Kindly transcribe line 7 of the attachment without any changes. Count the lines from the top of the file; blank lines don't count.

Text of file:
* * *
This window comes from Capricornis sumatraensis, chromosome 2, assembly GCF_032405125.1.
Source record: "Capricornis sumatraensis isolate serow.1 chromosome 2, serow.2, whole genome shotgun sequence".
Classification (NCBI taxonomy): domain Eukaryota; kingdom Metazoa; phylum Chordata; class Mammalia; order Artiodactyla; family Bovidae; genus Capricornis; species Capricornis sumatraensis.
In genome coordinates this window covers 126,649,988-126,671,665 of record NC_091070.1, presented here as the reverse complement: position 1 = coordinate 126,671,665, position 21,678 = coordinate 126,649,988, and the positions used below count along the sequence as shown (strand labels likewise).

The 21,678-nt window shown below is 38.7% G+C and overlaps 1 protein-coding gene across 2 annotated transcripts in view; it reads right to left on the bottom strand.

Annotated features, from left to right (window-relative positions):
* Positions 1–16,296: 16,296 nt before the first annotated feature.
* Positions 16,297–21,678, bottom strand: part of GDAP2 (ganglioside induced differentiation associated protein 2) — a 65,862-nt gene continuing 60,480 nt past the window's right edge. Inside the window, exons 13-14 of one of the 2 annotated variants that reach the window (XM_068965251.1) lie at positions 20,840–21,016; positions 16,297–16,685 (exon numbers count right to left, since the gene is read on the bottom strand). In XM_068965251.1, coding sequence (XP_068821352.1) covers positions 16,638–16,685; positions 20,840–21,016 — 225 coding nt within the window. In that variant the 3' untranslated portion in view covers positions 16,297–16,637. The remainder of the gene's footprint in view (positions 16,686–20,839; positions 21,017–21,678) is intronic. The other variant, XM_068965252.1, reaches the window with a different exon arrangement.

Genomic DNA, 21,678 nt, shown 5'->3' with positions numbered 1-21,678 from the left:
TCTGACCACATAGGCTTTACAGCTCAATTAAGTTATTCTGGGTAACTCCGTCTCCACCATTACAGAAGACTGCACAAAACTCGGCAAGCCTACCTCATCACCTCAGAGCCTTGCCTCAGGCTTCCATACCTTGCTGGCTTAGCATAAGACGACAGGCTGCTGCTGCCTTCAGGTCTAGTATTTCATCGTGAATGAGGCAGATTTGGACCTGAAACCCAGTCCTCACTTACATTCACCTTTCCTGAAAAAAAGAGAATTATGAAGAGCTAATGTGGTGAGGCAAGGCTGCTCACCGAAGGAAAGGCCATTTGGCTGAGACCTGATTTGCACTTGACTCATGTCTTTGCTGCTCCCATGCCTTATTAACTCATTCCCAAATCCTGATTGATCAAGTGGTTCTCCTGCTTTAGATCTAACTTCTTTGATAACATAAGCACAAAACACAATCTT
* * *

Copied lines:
* Positions 1–16,296: 16,296 nt before the first annotated feature.